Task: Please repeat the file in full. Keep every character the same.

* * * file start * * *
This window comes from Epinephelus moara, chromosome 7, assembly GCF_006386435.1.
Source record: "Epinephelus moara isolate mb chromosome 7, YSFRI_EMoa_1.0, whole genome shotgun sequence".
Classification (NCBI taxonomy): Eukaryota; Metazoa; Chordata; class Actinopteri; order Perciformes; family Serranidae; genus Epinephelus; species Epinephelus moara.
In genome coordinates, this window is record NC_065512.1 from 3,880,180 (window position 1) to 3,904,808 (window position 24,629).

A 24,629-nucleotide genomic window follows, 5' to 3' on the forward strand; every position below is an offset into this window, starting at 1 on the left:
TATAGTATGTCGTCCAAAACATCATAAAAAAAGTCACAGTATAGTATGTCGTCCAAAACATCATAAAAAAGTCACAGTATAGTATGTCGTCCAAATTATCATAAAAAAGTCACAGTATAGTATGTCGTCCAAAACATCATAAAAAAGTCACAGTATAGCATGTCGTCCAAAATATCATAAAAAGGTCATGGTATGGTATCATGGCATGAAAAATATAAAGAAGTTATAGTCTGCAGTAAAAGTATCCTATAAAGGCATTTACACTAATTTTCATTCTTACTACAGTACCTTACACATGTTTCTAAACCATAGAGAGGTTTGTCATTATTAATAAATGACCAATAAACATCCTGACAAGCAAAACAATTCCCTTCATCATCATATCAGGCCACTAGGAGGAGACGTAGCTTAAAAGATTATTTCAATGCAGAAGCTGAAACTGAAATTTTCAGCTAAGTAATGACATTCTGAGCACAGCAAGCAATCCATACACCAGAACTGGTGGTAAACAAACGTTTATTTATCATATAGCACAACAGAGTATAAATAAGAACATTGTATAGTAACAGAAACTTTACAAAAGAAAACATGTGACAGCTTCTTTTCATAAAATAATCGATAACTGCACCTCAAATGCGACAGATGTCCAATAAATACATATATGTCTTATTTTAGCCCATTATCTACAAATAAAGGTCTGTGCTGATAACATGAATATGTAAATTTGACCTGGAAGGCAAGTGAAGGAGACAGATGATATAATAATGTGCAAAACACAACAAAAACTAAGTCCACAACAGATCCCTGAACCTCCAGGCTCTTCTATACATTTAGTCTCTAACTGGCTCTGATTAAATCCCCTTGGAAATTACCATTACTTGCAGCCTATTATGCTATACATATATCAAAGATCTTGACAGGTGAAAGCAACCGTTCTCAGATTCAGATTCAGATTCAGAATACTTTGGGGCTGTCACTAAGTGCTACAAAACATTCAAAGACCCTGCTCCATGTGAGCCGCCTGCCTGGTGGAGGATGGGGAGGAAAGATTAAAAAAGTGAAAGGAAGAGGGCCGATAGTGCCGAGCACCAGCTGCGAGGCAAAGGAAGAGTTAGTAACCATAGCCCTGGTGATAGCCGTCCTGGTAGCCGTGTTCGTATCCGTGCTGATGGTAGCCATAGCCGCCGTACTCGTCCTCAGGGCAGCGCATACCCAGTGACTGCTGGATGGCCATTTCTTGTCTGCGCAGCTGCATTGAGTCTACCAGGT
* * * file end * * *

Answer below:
This window comes from Epinephelus moara, chromosome 7, assembly GCF_006386435.1.
Source record: "Epinephelus moara isolate mb chromosome 7, YSFRI_EMoa_1.0, whole genome shotgun sequence".
Classification (NCBI taxonomy): Eukaryota; Metazoa; Chordata; class Actinopteri; order Perciformes; family Serranidae; genus Epinephelus; species Epinephelus moara.
In genome coordinates, this window is record NC_065512.1 from 3,880,180 (window position 1) to 3,904,808 (window position 24,629).

A 24,629-nucleotide genomic window follows, 5' to 3' on the forward strand; every position below is an offset into this window, starting at 1 on the left:
TATAGTATGTCGTCCAAAACATCATAAAAAAAGTCACAGTATAGTATGTCGTCCAAAACATCATAAAAAAGTCACAGTATAGTATGTCGTCCAAATTATCATAAAAAAGTCACAGTATAGTATGTCGTCCAAAACATCATAAAAAAGTCACAGTATAGCATGTCGTCCAAAATATCATAAAAAGGTCATGGTATGGTATCATGGCATGAAAAATATAAAGAAGTTATAGTCTGCAGTAAAAGTATCCTATAAAGGCATTTACACTAATTTTCATTCTTACTACAGTACCTTACACATGTTTCTAAACCATAGAGAGGTTTGTCATTATTAATAAATGACCAATAAACATCCTGACAAGCAAAACAATTCCCTTCATCATCATATCAGGCCACTAGGAGGAGACGTAGCTTAAAAGATTATTTCAATGCAGAAGCTGAAACTGAAATTTTCAGCTAAGTAATGACATTCTGAGCACAGCAAGCAATCCATACACCAGAACTGGTGGTAAACAAACGTTTATTTATCATATAGCACAACAGAGTATAAATAAGAACATTGTATAGTAACAGAAACTTTACAAAAGAAAACATGTGACAGCTTCTTTTCATAAAATAATCGATAACTGCACCTCAAATGCGACAGATGTCCAATAAATACATATATGTCTTATTTTAGCCCATTATCTACAAATAAAGGTCTGTGCTGATAACATGAATATGTAAATTTGACCTGGAAGGCAAGTGAAGGAGACAGATGATATAATAATGTGCAAAACACAACAAAAACTAAGTCCACAACAGATCCCTGAACCTCCAGGCTCTTCTATACATTTAGTCTCTAACTGGCTCTGATTAAATCCCCTTGGAAATTACCATTACTTGCAGCCTATTATGCTATACATATATCAAAGATCTTGACAGGTGAAAGCAACCGTTCTCAGATTCAGATTCAGATTCAGAATACTTTGGGGCTGTCACTAAGTGCTACAAAACATTCAAAGACCCTGCTCCATGTGAGCCGCCTGCCTGGTGGAGGATGGGGAGGAAAGATTAAAAAAGTGAAAGGAAGAGGGCCGATAGTGCCGAGCACCAGCTGCGAGGCAAAGGAAGAGTTAGTAACCATAGCCCTGGTGATAGCCGTCCTGGTAGCCGTGTTCGTATCCGTGCTGATGGTAGCCATAGCCGCCGTACTCGTCCTCAGGGCAGCGCATACCCAGTGACTGCTGGATGGCCATTTCTTGTCTGCGCAGCTGCATTGAGTCTACCAGGT